The snow fell
in sheets outside. Ugly grey sheets of snow.
Faded charcoal paper.
A woman sat near her window, looking out at the blizzard. At least the sky'll start clearing up, soon, she thought.
It had been this way too long. Much too long. It wasn't always like this. The last time she had seen the rays of the sun was when she was a little child. Sunlight. Something everyone dreamed about, at some time or another. Now, the memories of the past were fading. People stopped remembering the sun.
Little black flakes pressed themselves against the window for a moment, clinging to it like little men holding on to a rope dangling above a pit. Eventually, the wind dragged them all to the ground below.
She looked out, counting the dark flakes as they floated past her face. Each one was different. Unique, in some way or another. A beauty lying in something other than the pattern. Sometimes it was the texture. Every flake that touched the ground added to it a certain smoothness. There was actually a beauty in the dark snow, something that made her feel like reaching out to it. To touch such beauty, however, was certain death.
The sound of the ash pattering on the roof made her eyes droop, made her slouch. Leaning forward, drifting elsewhere. Worse yet, it her stomach felt uneasy. Such a beautiful, calming sound Death had. A sound like old memories. The woman shifted in the chair, trying to keep her stomach from churning. This was to little avail.
Pushing her bare heels to the ground, followed closely by her toes, she began to lift herself from the chair, resting her hand on the wall for support. She shuffled to the window. giving the beauteous Death a last glance before she turned and left the room.
Her kitchen was a barren place. Little stood in the room, excepting two chairs, a small table, and an old refrigerator. The fridge had been her father's, long before the war had begun. It came into her possession slightly after the fighting began, when his body, or rather what was left of it, was returned to the family.
No one was sure why there was a war. There just was. It would have been resolved in a few years and labeled World War III. China had to get involved. Now it's called an international tragedy.
A nameless war called a tragedy.
Staring at her feet, she walked in little circles on the old tile. The dust from the ground made wonderful little patterns. Memories of a childhood Spirograph surfaced, before drowning in thought again. A childhood that had never really been.
She had first gotten this house when her father died. Her brother had gotten the money. Fate works in strange ways, though. Brother Michael had come the same way as his father, returned to the family from overseas. Family, being just her. The money was hers. Everyone else in the world went on with their lives. Or they expired.
She was able to pull the refrigerator door open, with some effort. Inside she found what little remained of her food. Some cheeses, a bottle of wine her father had saved (now quite aged), some high-sodium meat, bottled fruit jams. Even an old bottle of catsup. She pulled out a slice of American cheese from the bottom shelf. Not to eat, but to examine.
The cheese was tightly wrapped, much like the blister packing on the toys of her childhood. Something had found its home on the cheese, and it had started to turn a purplish green. Toys in childhood, of purple and green. Plastic. Food. Plastic Food. She poked a hole through the cheese with her finger, letting it slide through the green and purple mold. Removing her finger, she placed another hole in the cheese, slightly to the right of the first. She took a fingernail and added a sideways parenthese under the eyes.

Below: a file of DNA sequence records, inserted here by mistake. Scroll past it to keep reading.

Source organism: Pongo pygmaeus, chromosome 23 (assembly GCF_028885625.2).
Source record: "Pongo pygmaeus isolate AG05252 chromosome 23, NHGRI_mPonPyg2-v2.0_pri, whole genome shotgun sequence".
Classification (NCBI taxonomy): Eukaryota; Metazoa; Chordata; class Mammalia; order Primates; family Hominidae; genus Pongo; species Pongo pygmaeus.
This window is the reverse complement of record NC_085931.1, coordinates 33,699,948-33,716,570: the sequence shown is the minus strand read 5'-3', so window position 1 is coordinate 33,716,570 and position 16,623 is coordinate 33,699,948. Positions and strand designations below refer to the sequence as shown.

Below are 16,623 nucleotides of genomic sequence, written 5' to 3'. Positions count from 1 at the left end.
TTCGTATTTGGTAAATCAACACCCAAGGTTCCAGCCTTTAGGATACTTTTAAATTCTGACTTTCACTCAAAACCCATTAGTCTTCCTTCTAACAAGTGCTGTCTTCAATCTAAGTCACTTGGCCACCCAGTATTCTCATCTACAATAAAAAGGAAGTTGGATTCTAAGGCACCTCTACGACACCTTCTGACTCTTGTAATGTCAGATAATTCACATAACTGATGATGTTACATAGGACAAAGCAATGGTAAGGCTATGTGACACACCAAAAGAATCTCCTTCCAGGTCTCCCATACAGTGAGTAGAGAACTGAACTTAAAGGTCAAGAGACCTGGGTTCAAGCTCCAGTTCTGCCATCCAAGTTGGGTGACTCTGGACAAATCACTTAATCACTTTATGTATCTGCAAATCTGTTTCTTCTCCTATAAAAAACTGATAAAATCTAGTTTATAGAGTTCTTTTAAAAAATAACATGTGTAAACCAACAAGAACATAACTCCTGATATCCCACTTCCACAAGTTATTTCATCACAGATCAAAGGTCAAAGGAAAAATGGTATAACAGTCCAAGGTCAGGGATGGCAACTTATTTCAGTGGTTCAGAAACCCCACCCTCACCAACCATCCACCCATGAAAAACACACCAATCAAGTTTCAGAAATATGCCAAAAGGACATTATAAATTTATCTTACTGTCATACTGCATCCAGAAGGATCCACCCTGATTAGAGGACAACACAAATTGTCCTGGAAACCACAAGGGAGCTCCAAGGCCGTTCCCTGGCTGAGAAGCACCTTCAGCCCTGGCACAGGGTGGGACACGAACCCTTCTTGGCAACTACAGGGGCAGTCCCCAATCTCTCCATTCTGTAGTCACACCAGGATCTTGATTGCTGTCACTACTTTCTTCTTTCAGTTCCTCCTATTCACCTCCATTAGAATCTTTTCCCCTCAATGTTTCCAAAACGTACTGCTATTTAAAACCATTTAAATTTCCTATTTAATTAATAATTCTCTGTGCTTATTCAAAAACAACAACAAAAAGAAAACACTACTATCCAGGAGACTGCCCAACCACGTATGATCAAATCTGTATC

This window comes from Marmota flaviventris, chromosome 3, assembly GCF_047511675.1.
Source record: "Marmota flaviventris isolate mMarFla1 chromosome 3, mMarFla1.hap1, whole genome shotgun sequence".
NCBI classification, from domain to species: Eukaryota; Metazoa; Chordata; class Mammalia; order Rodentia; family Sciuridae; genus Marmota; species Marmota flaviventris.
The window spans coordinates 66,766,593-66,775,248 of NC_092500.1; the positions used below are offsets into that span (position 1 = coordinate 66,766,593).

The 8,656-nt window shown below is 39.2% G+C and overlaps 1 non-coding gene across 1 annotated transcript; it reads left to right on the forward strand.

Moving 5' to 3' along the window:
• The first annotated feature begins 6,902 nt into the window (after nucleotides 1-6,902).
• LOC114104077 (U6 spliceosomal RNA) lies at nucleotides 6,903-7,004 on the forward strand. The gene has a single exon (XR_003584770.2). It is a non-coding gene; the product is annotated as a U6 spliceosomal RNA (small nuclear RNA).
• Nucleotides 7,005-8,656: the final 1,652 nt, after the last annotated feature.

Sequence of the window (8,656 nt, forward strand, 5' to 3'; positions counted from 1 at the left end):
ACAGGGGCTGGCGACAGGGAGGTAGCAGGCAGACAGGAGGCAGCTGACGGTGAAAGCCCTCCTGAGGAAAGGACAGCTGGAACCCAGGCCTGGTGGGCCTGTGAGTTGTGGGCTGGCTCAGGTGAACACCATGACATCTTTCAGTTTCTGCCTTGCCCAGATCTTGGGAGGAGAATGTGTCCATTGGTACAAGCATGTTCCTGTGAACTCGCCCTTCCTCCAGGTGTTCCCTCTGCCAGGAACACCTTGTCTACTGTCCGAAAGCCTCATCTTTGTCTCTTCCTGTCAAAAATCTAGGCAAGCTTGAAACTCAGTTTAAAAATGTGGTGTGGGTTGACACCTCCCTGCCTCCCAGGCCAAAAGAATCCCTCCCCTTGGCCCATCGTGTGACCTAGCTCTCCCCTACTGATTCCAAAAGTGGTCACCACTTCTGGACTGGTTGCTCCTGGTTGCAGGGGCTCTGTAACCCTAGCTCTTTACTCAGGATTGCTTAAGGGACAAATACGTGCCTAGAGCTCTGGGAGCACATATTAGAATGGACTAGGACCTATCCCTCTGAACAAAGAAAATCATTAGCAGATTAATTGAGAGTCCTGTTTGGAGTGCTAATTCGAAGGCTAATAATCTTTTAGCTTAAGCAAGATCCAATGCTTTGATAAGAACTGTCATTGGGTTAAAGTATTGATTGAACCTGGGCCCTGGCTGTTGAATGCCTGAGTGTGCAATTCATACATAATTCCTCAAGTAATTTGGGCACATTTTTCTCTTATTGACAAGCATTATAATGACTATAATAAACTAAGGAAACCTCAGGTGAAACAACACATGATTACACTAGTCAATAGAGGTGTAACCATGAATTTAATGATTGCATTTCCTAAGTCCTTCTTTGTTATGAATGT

Holding the cheese to the light, a smile wrinkled across her face. It was little things like this that got her through the days now. Little bits of beauty and humor in an ugly, serious world. Living by herself wasn't easy. She had been alone for 10 years now. She still didn't like it.
She moved out of the kitchen to her front hallway, squeezing past stacks of magazines to look out into the world. The ash had stopped falling. The ground smoked, cooling with the breeze.
A cigarette put out on the world.
The time was ripe to go outside and see if there was any change.
Reaching out to the door, she paused, running her fingers over the cold metal of the knob. She couldn't be afraid. Not now. The ash had stopped. It was safe. Or was it? Did it matter?
The government had issued the warning years ago. Going outside was not safe, unless it was absolutely required. The government provided food and services for everyone. The entire country became a group of hermits. She couldn't have been happier. Life had been difficult. Simple solution. She put on her shoes.
Resolved, she made a fist over the knob and turned it. Her wrist made a small cracking sound. She pulled. The door was open. The sound of the wind entered the house, picking little bits of memory from her cave. The cave she called home. Was she ready to face the outside?
Putting a foot out, she quickly pulled back, kicking the side of the doorframe to remove the ash from her sole of her shoe. It didn't work. She knew how to do this. She had been outside. Just not for a very long time. Not until she moved into this house. Her family came and went, died and were buried, spread across the ocean, or just lost. She stayed at home. Checking the mail. Sometimes. Mail delivery hadn't happened for three years, now. Can't really deliver mail when no one wants to go outside.
She pressed her foot outside, rubbing her toe into the thick ash, forming little patterns. I can't be afraid, she thought. I shouldn't be afraid.
The other foot made its way out the door. A few footprints were played into the ground as she moved forward. She looked upwards. Grey clouds, still. But a little patch of sunshine just for her.
The snow fell
in sheets outside. Ugly grey sheets of snow.